But in 10 fewer starts, Gustavsson is at 10.7 SPAR. That’s not just more than double what Fleury’s had, and it’s not even just fifth in the NHL. Entering Monday’s action, it’s the difference between the Wild potentially clinching and sitting one point behind the Calgary Flames for the second Wild Card spot.
Again, this isn’t about disrespecting or minimizing Fleury’s contributions. Fleury often seems to get a bad rap from Wild fans for simply being good, as opposed to Gustavsson being great. We don’t want to make the same mistake. But if you’re looking at “reasons why Minnesota is in the playoffs” Gustavsson is No. 1 or 2 on that list, depending on where you want to put Kirill Kaprizov.
When looking at the full season, it’s not close. There are other considerations, too, of course. But unless you’re talking about Cup count or playoff experience, those all favor Gustavsson.
For example, consistency is very important to coaches. When a coach picks a goalie to play, especially in a big game, they want to know what they’re going to get. And it’s clear at this point of the season that Gustavsson is much more consistent than Fleury.
Rob Vollman tried to measure consistency with his Quality Starts metric, helpfully tracked by Stathead. He defines a Quality Start as one where a goalie has a save percentage at or above the league average. It may be imperfect, but it’s a quick-and-dirty way of figuring out how reliable a goalie is game-to-game.
Gustavsson is the second-most consistent starter in the NHL this year among goalies with 20-plus appearances. He’s posted a Quallity Start in 25 of 33 games, or 75.8% of his games. Only Linus Ullmark (88.9 Quality Start%) has fared better from game-to-game. Gustavsson also has a big advantage over some of the league’s top netminders. Look at Ilya Sorokin (69.1%), or Hellebuyck (66.1%), or Juuse Saros (65.5%) or Andrei Vasilevskiy (62.1%).
And the “Gus Bus” has been more reliable than Fleury, as well. Fleury has 26 Quality Starts in 43 games (60.5%, 22nd in the NHL). Again, solid, but it’s no contest that Wild fans have to be more confident seeing Gustavsson in net. Especially since Fleury has twice as many “Really Bad Starts” (ones with a save percentage below .850) with eight, as opposed to Gustavsson’s four.
Lastly, there’s the track record both goalies have had against playoff teams. Again, there’s no question Gustavsson has the advantage. Give Fleury credit lately. In his last three games against playoff teams, he’s stopped 120 of 126 shots (.952 save%) and won two of them.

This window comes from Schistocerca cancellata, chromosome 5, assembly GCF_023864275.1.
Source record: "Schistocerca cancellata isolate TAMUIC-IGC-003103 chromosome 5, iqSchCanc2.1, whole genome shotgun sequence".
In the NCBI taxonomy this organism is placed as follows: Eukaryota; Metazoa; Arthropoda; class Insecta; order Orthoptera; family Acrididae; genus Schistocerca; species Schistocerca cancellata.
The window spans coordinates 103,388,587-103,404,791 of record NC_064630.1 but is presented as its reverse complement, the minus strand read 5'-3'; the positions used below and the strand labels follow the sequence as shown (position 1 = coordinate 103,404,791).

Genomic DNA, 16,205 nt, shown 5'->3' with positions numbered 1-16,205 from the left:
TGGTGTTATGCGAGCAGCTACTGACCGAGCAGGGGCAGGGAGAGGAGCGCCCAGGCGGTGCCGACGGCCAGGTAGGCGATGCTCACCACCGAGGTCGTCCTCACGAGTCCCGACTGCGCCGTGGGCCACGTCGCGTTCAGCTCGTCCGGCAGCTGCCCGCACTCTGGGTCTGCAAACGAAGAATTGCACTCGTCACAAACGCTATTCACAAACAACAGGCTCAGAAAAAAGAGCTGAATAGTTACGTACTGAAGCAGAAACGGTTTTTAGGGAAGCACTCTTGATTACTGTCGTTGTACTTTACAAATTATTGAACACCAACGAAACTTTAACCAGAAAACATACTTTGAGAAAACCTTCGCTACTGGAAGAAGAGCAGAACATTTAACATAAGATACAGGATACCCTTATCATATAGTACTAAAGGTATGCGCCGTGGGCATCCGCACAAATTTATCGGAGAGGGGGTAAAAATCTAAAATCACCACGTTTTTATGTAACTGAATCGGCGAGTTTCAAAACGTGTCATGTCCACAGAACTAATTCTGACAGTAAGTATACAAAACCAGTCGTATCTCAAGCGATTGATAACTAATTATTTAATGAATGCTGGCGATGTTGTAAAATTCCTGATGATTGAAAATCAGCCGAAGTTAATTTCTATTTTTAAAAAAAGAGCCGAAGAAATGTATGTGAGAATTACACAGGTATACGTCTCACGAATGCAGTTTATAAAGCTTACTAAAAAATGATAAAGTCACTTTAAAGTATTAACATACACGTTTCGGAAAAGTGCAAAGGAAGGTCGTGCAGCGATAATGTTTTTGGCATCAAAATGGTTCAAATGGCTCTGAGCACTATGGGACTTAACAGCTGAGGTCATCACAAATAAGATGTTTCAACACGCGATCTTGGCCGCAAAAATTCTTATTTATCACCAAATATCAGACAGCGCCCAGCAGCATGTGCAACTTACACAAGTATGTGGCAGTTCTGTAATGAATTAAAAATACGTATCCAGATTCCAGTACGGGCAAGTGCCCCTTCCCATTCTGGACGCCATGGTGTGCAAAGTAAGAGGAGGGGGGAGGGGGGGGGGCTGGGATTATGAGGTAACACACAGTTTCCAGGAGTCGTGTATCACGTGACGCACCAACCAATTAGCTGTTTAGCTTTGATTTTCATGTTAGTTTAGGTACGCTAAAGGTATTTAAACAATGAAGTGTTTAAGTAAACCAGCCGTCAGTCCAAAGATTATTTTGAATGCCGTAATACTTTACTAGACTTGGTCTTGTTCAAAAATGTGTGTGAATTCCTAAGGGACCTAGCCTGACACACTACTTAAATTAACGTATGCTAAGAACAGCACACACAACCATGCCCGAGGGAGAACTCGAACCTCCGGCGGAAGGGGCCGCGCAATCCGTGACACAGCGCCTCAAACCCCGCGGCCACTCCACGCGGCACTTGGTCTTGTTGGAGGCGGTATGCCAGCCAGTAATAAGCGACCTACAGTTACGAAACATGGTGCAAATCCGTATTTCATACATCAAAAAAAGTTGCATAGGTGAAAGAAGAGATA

Even with those recent showings, it’s clear his save percentage is built on playing great against non-playoff teams. Against playoff teams, Fleury has a terrible 6-11-2. Not a lot of hard-luck losses in there, either. He has an .866 save% against playoff teams, thanks to them handing Fleury six of his eight Really Bad Starts. When he faces non-playoff teams, that record is up to 18-8-2 with a .921 save%.
On the other hand, Gustavsson is even better against playoff teams than he’s been against non-playoff squads. Gustavsson has a scintillating .940 save percentage against the best teams in the NHL, which probably deserves even better than the 11-5-2 record he has against them. Against non-playoff squads, he’s still ahead of Fleury, with a .924 save percentage.
You can see the trust level play out in how Minnesota deploys their goalies. Since February 17, Evason’s put Gustavsson out in seven of his 12 starts, including then must-win games against borderline playoff teams in Calgary and the Nashville Predators. Fleury has started against just three playoff teams in his last 10 starts.
The question of who gets the net in the biggest games has been an easy decision for Minnesota. So what’s changed? Nothing. There’s a possibility that Gustavsson falters in the postseason, or runs out of gas. But until he proves that he isn’t, Gustavsson is the goalie who gives the Wild the best chance to win, and Minnesota can’t lose sight of that.
This article was originally published on April 3, 2023. All data from Evolving Hockey and Stathead.